The Commissioner discussed County Lines, the role of the Police, Health, Local Authorities and schools in making children aware of how modern slavery and child labour operates in the Country today.
1,500 judges have been trained to use legislation for life sentences for anybody convicted of Child labour/Modern Slavery.
Statutory agencies are confident in the legislation. Consultations are taking place with Directors (NHS) for strategic approaches using intelligence from hospitals when in contact with victims from County Lines.
Councillor Jemal (Chair) spoke regarding the importance of this work and wanted to know what key challenges had the Commissioner faced.
The Commissioner responded advising ... view the full minutes text for item 5.
CHILD SEXUAL EXPLOITATION PREVENTION TEAM (CSEP) UPDATE
To meet the Management Team in the restructured CSEP Team and hear an update on recent activity.
Karen Alderton (Service Manager) Andrea Wilkinson (Team Manager) and Ellen Maunder (Social Worker) from the Child Sexual Exploitation Prevention Team (CSEP) presented a report to the committee on progress of the Child Sexual Exploitation Prevention (CSEP) Team and included case summaries.
Karen Alderton explained the team is now part of the Looked after Children’s (LAC) Service and is made up of social workers, police officers and youth workers. The team manager Andrea Wilkinson explained the team has now been restructured and has a stable group cohesively working with the police.
Three case studies were provided from the CSEP team.
The Committee thanked all three members of the CSEP team for the update and case presentations.
Feedback from Full Council meeting on 22/11/2017 on proposal to change Terms of reference and remit of the group.
Council asks all members to increase their awareness of CSE and related issues and attend safeguarding training sessions that are available specifically for members.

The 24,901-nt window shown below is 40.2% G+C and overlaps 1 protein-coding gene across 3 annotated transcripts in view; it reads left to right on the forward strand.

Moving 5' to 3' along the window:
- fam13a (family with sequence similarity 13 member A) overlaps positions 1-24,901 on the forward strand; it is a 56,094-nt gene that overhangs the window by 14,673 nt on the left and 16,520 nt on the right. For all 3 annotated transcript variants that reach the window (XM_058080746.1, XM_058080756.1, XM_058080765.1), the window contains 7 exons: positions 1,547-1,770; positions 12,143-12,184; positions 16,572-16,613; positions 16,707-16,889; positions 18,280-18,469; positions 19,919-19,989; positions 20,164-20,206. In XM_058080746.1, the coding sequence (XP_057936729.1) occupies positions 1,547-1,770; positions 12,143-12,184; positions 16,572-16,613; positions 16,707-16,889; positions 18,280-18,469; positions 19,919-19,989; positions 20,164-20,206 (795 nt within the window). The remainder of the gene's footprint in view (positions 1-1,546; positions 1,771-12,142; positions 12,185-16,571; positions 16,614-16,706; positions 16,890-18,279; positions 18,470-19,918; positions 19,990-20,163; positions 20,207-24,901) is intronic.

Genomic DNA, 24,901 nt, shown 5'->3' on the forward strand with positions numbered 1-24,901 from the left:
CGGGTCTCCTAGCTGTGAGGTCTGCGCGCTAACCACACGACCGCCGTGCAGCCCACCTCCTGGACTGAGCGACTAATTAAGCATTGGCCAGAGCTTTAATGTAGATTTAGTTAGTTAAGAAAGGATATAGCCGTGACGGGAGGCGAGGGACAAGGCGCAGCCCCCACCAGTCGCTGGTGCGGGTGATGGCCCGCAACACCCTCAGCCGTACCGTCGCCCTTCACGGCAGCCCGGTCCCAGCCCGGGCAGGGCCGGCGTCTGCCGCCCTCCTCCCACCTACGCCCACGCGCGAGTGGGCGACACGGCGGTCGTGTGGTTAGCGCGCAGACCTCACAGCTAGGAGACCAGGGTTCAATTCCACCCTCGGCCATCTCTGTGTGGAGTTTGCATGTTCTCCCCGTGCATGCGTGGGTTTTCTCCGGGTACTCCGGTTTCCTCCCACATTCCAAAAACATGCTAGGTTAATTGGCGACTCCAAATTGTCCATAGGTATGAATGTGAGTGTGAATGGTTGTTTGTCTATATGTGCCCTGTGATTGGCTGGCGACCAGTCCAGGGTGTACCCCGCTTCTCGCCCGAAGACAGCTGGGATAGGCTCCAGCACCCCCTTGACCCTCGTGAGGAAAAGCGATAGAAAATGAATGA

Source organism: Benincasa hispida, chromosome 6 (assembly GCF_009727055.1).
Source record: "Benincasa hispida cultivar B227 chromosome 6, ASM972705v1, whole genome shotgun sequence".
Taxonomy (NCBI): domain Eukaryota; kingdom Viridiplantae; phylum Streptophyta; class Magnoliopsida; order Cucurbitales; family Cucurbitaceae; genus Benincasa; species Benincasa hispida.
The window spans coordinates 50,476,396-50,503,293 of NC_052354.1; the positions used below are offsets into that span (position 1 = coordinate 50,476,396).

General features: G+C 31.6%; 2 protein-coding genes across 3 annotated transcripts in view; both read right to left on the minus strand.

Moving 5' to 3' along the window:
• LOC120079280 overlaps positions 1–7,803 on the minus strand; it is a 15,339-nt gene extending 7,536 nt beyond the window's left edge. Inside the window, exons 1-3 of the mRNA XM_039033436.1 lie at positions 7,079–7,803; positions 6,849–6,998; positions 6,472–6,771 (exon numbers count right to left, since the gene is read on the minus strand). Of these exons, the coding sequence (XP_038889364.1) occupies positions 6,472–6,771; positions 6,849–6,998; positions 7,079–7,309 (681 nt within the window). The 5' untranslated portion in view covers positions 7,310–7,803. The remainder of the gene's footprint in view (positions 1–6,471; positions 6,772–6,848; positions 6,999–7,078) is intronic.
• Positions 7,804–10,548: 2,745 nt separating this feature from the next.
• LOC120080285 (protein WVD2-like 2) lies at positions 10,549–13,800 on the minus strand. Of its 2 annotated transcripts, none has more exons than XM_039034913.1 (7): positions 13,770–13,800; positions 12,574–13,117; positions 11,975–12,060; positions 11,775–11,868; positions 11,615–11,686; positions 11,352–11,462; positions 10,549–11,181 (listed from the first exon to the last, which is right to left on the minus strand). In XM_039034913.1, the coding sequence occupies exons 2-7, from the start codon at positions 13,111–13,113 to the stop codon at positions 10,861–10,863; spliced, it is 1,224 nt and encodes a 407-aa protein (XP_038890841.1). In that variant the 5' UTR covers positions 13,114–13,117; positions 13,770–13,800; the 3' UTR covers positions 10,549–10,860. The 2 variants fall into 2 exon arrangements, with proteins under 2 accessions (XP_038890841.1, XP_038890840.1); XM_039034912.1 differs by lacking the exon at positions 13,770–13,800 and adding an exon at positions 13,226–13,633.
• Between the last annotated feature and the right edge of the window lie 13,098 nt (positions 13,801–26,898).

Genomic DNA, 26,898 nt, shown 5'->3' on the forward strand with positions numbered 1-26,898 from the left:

The CSE task group acknowledges the progress made in understanding offenders / persons of concern but also recognises the need to continue to improve profiling on a local and Pan-London basis establishing consistency of approach across police services. Council recommends Borough police and MPS continue to work with Enfield partners to complete the persons of concern local profile that has recently been developed
The CSE Task Group will be proposing a change to its Terms of Reference to include a focus on a range of other inter-related vulnerabilities. It is recommended that this change is acknowledged and supported thereby improving oversight and scrutiny of these important areas.
The proposed changes to groups remit and terms of reference was AGREED at full Council. This was agreed to provide Council with an annual report outlining the findings and recommendations of the CSE member’s task group. The recommendations will strengthen the local response to CSE.
To receive a presentation on County Lines and work to identify and tackle the issue in Enfield
Grant Landon delivered a presentation on County Lines (Trafficking, Exploitation and Serious Offending)
Grant Landon began the presentation explaining County lines is the term used to describe a person or group from an urban area crossing police force boundaries to a more rural/county force, setting up a secure base to conduct day to day drug dealing.
It was learnt that County Lines issues largely relate to the supply of heroin and crack cocaine. Other drugs such as cocaine, MDMA, amphetamine and cannabis are also mentioned but in smaller numbers.
Establishment of a County Line is achieved through exploitation of both vulnerable people and drug addicts in the local area.
A statistics map showed Hertfordshire (23), Suffolk (19), Kent (14) and Thames Valley (14) were impacted by the largest number of groups. In almost all of these cases the groups operating the County Lines were London-based.